BRUSSELS, 20 June, 2013 - On the occasion of the meeting of the Employment, Social Policy, Health and Consumer Affairs Council (EPSCO) in Luxembourg today, PICUM launches a new report calling on the ministers to address the poverty and social exclusion faced by #children who have, or whose parents have, an irregular migration status.
PICUM’s report “Child poverty and well-being: Spotlight on the situation of migrant children in Cyprus and the EU” outlines the specific vulnerabilities of migrant children and relevant good practices, in order to inform developments on both European and national levels. The report is the result of a roundtable held by PICUM in partnership with the Commissioner for Children’s Rights in Cyprus, the Office of the European Parliament in Cyprus, Eurochild, and KISA, Action for Equality Support and Antiracism in Cyprus on 17 October 2012, prior to a high-level conference on child poverty and well-being, organised by the Cypriot Presidency of the European Union.
Taking the example of the situation in Cyprus, the report identifies major challenges that migrant children face across the EU such as the length of administrative procedures for asylum, lack of access to legal representation, restrictions on accessing services and the gap between rights and entitlements on paper and in practice.
“We know the crisis and austerity measures are having a devastating effect on children and families across Europe. Children with a migrant background are among the most vulnerable, especially when their parents are in precarious employment or they are undocumented. Children only have one childhood. And that experience will shape their chances throughout the life-course,” Jana Hainsworth, Secretary General of Eurochild, emphasized.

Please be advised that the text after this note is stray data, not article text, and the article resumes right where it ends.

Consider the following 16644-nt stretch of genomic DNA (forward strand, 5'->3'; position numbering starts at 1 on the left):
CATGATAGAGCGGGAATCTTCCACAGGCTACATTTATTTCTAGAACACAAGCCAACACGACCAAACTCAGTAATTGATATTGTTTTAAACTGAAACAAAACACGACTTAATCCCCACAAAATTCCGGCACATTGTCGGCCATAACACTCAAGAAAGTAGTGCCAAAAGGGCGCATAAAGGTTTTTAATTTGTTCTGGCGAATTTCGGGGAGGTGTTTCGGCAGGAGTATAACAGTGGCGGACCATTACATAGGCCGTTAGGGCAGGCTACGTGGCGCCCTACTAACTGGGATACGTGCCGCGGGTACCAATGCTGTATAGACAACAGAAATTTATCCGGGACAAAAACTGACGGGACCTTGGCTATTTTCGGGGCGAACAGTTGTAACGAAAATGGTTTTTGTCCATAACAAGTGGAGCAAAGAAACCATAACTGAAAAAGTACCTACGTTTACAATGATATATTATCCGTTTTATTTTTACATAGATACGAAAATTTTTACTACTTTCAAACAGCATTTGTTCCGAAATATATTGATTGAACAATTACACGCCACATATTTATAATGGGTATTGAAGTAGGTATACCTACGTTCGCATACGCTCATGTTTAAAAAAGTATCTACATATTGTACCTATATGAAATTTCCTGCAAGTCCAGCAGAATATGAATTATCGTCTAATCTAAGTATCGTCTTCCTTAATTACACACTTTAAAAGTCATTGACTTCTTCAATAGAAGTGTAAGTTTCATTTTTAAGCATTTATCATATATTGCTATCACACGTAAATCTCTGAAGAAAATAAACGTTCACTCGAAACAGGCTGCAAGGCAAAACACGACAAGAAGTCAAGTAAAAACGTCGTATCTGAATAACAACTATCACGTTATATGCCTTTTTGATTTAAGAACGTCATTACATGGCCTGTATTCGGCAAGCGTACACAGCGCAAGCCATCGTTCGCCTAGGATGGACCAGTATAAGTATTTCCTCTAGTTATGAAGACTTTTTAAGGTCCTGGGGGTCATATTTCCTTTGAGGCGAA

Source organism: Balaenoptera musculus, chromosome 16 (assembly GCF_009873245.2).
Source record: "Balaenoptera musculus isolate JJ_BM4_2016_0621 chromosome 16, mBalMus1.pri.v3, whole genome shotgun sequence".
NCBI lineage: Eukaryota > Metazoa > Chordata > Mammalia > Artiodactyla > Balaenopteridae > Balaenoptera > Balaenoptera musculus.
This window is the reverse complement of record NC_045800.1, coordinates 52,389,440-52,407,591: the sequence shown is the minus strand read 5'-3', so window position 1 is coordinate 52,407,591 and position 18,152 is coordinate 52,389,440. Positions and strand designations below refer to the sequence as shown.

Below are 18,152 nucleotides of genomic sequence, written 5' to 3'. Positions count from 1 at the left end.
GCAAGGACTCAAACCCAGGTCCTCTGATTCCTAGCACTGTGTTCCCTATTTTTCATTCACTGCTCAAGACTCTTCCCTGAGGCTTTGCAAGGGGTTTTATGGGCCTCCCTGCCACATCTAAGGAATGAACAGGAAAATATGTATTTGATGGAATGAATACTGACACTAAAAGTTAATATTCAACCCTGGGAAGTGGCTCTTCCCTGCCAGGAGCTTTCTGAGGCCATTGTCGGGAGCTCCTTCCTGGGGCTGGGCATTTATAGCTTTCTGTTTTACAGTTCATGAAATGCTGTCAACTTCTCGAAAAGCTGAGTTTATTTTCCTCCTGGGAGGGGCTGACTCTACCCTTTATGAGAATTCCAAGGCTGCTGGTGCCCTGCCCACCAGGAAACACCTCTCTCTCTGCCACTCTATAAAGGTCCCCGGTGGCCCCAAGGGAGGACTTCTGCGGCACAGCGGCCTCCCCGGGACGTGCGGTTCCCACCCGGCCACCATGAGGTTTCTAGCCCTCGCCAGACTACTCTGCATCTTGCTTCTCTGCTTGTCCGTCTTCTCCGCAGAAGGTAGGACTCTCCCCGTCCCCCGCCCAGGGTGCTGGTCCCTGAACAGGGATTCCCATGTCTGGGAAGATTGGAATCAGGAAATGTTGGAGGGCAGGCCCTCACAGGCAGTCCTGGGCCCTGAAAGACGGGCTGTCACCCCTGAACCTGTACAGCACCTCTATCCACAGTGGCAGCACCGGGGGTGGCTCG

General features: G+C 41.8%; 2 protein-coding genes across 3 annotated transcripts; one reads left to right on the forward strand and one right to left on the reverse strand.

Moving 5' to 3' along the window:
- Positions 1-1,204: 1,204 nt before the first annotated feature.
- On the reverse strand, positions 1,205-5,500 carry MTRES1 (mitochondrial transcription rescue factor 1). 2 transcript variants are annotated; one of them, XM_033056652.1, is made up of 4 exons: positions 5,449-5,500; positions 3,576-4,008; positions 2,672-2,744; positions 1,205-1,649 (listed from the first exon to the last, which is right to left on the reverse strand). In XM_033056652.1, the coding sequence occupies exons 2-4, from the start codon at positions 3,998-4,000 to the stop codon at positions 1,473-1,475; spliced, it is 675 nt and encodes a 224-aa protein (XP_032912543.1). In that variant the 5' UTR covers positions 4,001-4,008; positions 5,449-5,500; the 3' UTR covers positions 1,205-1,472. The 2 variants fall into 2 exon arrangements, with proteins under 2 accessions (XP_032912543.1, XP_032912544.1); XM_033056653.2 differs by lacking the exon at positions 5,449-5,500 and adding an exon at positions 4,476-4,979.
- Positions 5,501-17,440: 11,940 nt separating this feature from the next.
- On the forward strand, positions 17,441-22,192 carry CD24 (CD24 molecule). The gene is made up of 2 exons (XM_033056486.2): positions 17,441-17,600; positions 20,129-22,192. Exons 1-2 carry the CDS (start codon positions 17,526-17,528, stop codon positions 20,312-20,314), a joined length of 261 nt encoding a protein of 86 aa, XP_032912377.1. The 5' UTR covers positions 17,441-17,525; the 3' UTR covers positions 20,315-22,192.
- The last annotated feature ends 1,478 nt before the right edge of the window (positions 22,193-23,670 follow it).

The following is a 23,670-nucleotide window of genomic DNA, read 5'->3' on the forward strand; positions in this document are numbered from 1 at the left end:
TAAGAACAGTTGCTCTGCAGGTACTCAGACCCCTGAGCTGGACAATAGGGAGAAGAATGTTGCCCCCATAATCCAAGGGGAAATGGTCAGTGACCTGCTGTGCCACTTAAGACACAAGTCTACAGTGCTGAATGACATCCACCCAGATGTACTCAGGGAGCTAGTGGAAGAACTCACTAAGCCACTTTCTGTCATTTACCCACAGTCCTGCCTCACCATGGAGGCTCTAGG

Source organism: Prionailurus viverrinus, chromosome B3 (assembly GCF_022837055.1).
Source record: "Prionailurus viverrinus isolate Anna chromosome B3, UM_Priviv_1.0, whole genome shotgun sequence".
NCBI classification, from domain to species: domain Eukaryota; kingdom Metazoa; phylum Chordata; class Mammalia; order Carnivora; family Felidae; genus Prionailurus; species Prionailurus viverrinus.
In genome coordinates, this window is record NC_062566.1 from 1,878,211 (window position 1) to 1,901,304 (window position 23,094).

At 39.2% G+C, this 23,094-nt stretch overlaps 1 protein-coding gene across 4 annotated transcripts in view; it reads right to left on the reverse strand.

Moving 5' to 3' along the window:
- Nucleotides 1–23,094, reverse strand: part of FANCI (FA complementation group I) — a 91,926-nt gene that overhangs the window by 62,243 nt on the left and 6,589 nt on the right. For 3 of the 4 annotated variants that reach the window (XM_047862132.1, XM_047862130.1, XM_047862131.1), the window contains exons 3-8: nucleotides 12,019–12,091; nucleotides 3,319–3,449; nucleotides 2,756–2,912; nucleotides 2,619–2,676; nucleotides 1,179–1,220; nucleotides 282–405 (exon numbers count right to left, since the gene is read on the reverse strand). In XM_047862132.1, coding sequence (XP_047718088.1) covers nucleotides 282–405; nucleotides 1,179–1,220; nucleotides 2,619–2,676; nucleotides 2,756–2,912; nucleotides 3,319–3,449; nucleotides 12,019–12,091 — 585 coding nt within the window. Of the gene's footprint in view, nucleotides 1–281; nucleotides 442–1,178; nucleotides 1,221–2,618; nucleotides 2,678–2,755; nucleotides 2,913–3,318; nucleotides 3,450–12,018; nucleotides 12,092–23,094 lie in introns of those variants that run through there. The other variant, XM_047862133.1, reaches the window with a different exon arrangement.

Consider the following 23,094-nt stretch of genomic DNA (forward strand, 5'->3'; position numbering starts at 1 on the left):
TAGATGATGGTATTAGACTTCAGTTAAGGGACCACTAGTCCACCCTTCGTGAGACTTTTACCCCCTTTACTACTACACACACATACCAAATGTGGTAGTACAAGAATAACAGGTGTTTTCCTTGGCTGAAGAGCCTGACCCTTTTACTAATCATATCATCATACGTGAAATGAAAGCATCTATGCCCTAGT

The situation of undocumented migrant children is a particular concern. Due to their irregular residence status, or the irregular status of their parents, many children face severe restrictions in accessing essential services, such as education and health care, and are at risk of poverty, social exclusion and exploitation. Changes need to be enacted to respect children’s rights and to realize a Europe of equality and prosperity. Today, Ministers from the 27 EU Member States meet to discuss the European Commission’s Social Investment Package for Growth and Cohesion (SIP) launched in February this year, and the European Commission’s Recommendation “Investing in children: breaking the cycle of disadvantage”, as part of the package.
The European Commission recommendation is a welcome step, recognizing children as individual rights holders and the need to prioritise integrated social investment in children, particularly in times of crisis. With access to quality services as one of the central pillars of the Recommendation, member states are urged to ensure health care services are adapted to ensure undocumented children can enjoy their right to health. Limiting the human rights of undocumented children and denying access to essential services does not reduce the numbers of irregularly staying migrants but causes great individual harm and exacerbates social inequalities to the detriment of individuals, families and communities alike.